Budesonide foam versus budesonide enema in active ulcerative proctitis and proctosigmoiditis

V. Gross, S. Bar-Meir, A. Lavy, O. Mickisch, Z. Tulassay, L. Pronai, L. Kupcinskas, G. Kiudelis, J. Pokrotnieks, Á Kovács, M. Faszczyk, A. Razbadauskas, B. Margus, M. Stolte, R. Müller, R. Greinwald

Research output: Contribution to journalArticlepeer-review

87 Citations (Scopus)
72 Downloads (Pure)


Background: Rectal budesonide is an effective treatment of active ulcerative proctitis or proctosigmoiditis. Aim: To compare the therapeutic efficacy, tolerability and safety, and patient's preference of budesonide foam vs. budesonide enema. Methods: Patients with active ulcerative proctitis or proctosigmoiditis (clinical activity index >4 and endoscopic index ≥4) were eligible for this double-blind, double-dummy, randomized, multicentre study. They received 2 mg/25 mL budesonide foam and placebo enema (n = 265), or 2 mg/100 mL budesonide enema and placebo foam (n = 268) for 4 weeks. Primary endpoint was clinical remission (clinical activity index ≤4) at the final/withdrawal visit (per protocol). Results: A total of 541 patients were randomized - 533 were evaluable for intention-to-treat analysis and 449 for per protocol analysis. Clinical remission rates (per protocol) were 60% for budesonide foam and 66% for budesonide enema (P = 0.02362 for non-inferiority of foam vs. enema within a predefined non-inferiority margin of 15%). Both formulations were safe and no drug-related serious adverse events were observed. Because of better tolerability and easier application most patients preferred foam (84%). Conclusion: Budesonide foam is as effective as budesonide enema in the treatment of active ulcerative proctitis or proctosigmoiditis. Both budesonide formulations are safe, and most patients prefer foam.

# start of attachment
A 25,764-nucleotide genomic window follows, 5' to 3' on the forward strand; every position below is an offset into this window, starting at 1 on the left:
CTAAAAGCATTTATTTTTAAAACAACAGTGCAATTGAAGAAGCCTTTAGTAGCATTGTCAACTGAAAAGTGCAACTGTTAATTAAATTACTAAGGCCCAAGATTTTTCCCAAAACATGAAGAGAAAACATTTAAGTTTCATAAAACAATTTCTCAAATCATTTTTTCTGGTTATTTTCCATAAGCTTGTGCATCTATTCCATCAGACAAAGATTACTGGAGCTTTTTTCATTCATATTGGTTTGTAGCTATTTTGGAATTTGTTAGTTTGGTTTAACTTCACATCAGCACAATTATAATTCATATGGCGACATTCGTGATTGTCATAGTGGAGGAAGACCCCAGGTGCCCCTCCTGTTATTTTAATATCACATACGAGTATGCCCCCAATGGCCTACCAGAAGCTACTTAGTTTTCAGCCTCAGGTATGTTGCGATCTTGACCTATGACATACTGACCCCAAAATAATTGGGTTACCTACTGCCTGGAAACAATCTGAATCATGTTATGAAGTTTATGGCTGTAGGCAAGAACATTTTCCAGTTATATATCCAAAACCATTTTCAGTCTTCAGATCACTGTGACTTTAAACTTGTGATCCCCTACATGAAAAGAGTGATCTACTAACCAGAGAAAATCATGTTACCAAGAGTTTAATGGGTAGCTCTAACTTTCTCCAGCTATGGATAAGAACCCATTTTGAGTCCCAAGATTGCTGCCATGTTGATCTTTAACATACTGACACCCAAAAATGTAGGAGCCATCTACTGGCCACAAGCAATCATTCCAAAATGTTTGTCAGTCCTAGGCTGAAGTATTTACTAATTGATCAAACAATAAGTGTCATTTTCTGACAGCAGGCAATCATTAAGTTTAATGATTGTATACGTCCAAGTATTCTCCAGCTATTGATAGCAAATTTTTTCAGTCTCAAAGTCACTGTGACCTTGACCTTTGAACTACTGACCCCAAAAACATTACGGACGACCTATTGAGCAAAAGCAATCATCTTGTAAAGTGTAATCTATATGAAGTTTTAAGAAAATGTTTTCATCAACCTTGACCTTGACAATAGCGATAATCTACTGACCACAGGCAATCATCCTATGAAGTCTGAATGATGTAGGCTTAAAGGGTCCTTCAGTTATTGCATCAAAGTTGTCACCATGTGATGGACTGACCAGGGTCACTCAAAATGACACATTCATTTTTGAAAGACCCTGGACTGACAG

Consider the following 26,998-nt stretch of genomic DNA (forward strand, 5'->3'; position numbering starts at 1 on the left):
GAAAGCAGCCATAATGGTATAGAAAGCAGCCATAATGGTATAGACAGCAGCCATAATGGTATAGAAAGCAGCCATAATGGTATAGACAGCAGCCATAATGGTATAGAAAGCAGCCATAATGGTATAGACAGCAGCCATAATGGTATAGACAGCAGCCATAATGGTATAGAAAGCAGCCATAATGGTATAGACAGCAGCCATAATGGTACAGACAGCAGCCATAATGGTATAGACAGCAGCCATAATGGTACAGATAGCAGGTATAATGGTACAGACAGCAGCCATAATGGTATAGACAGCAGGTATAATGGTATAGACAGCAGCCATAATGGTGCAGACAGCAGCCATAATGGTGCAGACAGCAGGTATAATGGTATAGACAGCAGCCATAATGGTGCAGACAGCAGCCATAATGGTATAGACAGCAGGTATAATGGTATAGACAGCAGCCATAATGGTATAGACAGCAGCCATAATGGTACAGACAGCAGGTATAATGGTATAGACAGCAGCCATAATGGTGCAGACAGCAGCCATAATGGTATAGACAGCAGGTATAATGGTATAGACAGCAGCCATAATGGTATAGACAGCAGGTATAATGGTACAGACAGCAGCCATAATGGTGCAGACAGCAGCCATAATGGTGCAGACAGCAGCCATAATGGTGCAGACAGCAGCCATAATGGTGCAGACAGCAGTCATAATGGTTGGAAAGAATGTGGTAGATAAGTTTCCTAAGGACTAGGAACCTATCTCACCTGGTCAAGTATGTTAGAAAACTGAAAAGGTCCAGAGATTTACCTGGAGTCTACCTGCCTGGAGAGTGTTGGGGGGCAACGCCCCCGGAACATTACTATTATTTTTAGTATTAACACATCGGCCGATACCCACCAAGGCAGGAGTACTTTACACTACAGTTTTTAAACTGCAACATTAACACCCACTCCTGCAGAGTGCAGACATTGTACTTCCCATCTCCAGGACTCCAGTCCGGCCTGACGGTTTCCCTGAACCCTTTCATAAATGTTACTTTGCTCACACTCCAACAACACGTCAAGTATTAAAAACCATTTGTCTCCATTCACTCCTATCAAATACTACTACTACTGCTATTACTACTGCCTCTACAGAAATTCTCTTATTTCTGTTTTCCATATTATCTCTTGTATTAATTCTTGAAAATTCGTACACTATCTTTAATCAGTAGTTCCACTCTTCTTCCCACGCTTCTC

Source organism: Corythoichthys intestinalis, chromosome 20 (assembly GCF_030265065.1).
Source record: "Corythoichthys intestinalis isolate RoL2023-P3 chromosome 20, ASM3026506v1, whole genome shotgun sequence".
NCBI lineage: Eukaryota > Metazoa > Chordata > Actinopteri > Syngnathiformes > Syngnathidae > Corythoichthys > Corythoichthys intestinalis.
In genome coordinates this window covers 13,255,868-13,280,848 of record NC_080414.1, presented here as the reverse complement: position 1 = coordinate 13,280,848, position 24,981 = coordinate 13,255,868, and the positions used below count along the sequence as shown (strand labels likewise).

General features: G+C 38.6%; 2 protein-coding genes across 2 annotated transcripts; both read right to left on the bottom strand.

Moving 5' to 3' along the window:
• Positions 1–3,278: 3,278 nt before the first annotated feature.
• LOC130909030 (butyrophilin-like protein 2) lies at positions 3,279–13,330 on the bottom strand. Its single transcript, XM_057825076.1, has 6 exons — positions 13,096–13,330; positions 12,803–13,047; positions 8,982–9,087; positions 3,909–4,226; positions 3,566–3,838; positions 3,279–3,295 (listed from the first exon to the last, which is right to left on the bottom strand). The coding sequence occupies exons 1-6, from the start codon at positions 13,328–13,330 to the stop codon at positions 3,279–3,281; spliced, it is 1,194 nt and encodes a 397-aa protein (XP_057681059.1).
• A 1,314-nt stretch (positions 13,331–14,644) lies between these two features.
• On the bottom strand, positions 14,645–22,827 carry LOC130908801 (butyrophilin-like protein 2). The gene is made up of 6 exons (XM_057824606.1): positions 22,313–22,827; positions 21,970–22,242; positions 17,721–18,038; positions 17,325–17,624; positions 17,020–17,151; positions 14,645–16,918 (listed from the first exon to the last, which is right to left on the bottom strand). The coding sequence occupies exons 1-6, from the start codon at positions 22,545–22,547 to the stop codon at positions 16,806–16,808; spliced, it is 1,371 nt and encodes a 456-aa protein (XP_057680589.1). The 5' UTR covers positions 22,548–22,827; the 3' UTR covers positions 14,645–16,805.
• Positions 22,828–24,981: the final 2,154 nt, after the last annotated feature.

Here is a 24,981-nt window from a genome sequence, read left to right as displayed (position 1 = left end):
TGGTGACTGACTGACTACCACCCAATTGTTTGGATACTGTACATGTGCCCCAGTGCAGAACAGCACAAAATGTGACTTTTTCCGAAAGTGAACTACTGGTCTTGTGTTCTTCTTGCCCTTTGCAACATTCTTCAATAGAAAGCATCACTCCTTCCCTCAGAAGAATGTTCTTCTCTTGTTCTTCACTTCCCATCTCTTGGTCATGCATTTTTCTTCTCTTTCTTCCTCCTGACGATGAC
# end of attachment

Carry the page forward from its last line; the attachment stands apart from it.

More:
Original languageEnglish
Pages (from-to)303-312
Number of pages10
JournalAlimentary Pharmacology and Therapeutics
Issue number2
Publication statusPublished - Jan 2006
Externally publishedYes

Field of Science*

  • 3.2 Clinical medicine

Publication Type*

  • 1.1. Scientific article indexed in Web of Science and/or Scopus database


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